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 Post subject: Help on a rubber to use?
PostPosted: 06 Feb 2022, 04:36 
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So. Table tennis took off in our school about 2 years ago when we got a table. Since then it's mostly me and a few classmates left playing. We are using my rackets to play which are: Atemi 900 and Cornilleau Nexeo X90. Atemi is a light racket with a lot of grip and not so bouncy rubber. While the Cornilleau is heavy, has a lot of grip and rubber is super bouncy (Because it has no sponge). My main problem when playing Cornilleau is that when you receive a harder than average shot and you don't stand back the ball is guarantied to fly too far. That is a strategy used against me. I sometimes use it when friends play Cornilleau. So anticipating the next school year I removed the back (I don't know what it's called properly) rubber and I want to replace it with something to receive a sudden hard and spinning shot while not stepping back from the table.


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PostPosted: 07 Feb 2022, 09:23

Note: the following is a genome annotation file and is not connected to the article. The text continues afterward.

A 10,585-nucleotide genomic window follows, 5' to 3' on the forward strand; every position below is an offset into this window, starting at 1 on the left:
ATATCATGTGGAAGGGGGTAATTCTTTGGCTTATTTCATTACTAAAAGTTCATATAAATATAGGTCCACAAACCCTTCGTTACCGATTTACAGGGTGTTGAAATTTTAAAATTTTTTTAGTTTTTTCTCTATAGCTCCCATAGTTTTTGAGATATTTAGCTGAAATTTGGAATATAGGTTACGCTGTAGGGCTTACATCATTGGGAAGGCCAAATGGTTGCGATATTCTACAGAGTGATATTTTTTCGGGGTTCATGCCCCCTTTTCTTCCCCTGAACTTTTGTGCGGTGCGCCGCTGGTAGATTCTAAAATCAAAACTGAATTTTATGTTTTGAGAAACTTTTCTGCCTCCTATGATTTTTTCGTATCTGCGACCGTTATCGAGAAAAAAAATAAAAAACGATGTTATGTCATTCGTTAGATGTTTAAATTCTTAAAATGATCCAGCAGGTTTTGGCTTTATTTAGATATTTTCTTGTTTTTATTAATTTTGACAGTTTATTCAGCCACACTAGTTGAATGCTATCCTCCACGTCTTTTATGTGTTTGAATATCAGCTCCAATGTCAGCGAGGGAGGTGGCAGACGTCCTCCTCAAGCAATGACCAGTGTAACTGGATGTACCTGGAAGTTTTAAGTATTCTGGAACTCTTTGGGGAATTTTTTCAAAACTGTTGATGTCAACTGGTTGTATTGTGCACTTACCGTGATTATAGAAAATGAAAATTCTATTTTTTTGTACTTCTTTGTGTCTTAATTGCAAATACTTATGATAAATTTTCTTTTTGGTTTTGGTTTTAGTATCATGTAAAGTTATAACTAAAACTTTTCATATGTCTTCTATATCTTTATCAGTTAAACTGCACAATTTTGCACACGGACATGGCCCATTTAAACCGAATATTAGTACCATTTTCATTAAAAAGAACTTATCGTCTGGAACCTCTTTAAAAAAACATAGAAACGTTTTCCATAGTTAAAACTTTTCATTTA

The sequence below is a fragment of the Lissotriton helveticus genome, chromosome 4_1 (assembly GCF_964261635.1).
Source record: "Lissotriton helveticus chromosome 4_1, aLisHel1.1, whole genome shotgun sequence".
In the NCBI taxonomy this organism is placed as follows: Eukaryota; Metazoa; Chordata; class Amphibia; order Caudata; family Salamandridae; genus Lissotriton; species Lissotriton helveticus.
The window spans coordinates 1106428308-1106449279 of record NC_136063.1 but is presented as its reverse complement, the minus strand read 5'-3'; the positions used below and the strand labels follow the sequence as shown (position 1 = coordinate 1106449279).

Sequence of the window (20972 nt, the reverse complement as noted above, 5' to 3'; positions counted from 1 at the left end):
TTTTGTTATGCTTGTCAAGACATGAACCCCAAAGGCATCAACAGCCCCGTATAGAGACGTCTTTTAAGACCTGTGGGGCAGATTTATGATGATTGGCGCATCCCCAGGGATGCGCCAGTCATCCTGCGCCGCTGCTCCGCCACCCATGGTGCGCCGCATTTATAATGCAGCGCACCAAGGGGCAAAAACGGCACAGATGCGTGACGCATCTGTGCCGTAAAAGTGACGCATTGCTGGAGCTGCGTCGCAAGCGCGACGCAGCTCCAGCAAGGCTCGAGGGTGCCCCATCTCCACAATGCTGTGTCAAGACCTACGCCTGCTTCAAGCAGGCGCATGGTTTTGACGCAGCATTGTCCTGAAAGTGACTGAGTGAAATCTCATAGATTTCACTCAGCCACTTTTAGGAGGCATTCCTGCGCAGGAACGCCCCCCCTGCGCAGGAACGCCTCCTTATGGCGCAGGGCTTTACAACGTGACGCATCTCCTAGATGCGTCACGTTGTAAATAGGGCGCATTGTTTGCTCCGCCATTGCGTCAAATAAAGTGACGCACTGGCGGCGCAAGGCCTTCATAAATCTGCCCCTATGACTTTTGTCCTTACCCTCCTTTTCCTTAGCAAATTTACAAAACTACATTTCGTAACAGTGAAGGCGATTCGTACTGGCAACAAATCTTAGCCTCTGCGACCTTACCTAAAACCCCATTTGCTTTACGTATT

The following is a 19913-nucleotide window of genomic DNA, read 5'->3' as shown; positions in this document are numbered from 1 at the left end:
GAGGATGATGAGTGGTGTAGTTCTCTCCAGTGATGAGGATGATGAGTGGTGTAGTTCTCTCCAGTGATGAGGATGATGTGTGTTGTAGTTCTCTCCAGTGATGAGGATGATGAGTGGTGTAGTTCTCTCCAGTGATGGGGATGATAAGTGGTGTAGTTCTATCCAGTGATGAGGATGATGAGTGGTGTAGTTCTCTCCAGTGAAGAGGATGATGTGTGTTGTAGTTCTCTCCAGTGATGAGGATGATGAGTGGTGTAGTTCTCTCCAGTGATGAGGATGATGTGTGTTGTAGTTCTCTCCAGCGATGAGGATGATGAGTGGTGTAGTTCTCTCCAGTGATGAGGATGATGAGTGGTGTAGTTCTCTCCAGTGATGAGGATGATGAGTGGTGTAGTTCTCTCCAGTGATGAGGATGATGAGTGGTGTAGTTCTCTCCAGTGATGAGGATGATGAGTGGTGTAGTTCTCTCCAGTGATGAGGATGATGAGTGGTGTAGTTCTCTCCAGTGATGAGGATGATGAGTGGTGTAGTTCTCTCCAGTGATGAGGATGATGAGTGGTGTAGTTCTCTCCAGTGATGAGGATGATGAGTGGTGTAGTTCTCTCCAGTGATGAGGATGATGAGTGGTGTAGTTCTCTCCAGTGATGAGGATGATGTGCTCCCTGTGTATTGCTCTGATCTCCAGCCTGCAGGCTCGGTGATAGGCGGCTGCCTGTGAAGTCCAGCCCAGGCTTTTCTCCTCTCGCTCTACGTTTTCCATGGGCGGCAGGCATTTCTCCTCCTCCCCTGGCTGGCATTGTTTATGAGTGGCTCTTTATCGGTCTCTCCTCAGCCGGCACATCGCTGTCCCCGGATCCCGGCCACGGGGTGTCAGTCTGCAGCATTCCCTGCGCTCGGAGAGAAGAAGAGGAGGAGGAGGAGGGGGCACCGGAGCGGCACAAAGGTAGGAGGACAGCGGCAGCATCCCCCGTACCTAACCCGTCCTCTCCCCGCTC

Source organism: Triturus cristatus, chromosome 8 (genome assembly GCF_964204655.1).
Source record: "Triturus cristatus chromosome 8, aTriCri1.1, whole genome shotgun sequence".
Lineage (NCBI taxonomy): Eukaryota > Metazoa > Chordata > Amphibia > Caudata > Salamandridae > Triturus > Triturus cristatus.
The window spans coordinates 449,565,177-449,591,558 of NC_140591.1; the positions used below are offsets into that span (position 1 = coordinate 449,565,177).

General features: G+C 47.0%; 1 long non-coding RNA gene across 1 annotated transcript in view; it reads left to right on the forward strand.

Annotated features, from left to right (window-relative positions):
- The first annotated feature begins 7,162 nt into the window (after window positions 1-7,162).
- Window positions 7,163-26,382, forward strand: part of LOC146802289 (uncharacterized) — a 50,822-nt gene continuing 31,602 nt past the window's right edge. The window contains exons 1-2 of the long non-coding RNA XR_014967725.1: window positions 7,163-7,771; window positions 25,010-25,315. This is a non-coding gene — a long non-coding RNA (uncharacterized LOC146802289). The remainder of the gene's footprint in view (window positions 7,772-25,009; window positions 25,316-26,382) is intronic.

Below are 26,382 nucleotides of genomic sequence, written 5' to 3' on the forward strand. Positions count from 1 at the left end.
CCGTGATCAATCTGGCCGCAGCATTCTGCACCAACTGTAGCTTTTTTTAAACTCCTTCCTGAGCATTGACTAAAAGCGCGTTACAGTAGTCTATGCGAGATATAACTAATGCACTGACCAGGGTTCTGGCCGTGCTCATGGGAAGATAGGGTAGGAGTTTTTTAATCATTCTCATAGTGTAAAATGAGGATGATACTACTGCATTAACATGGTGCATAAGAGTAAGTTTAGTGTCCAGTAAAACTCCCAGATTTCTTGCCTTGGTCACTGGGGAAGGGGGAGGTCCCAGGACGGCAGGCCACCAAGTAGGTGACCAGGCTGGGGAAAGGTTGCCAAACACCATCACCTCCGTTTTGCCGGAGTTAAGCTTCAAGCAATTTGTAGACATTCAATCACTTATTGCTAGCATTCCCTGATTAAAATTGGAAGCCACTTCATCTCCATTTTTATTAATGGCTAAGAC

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Try an anti-spin, such as Tuttle prevention arc, or Friendship 804. Not sure if it will make a difference though as the problem is strategy and technique, not equipment. You should try not to get into that position in the first place, where you need to receive a harder shot. Don't give them the opportunity to make that shot.


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PostPosted: 07 Feb 2022, 11:53 
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Maybe something like Mercury 2.
https://www.aliexpress.com/item/4000577841018.html?spm=a2g0o.productlist.0.0.25065cfdogwtT0&algo_pvid=6bd8960c-5ced-4f82-8ecd-7ec9e43f5438&algo_exp_id=6bd8960c-5ced-4f82-8ecd-7ec9e43f5438-0&pdp_ext_f=%7B%22sku_id%22%3A%2210000015313897113%22%7D&pdp_pi=-1%3B4.99%3B-1%3B-1%40salePrice%3BUSD%3Bsearch-mainSearch

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PostPosted: 07 Feb 2022, 16:57 
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Get something "normal" to begin with - you can decide, after you've been playing a while and have learned the strokes, whether to use anti or long pips. Don't get these just because you haven't figured out how to return serves yet - use them as tools, not crutches. On the other hand, if you're 60 years old and have been playing for 10 years and STILL can't return serves - then it's time to get a crutch.. :lol:

What's normal? Something like this:

https://www.aliexpress.com/item/4001186948615.html

or this:

https://gamblertt.com/product/gambler-s ... o-rubbers/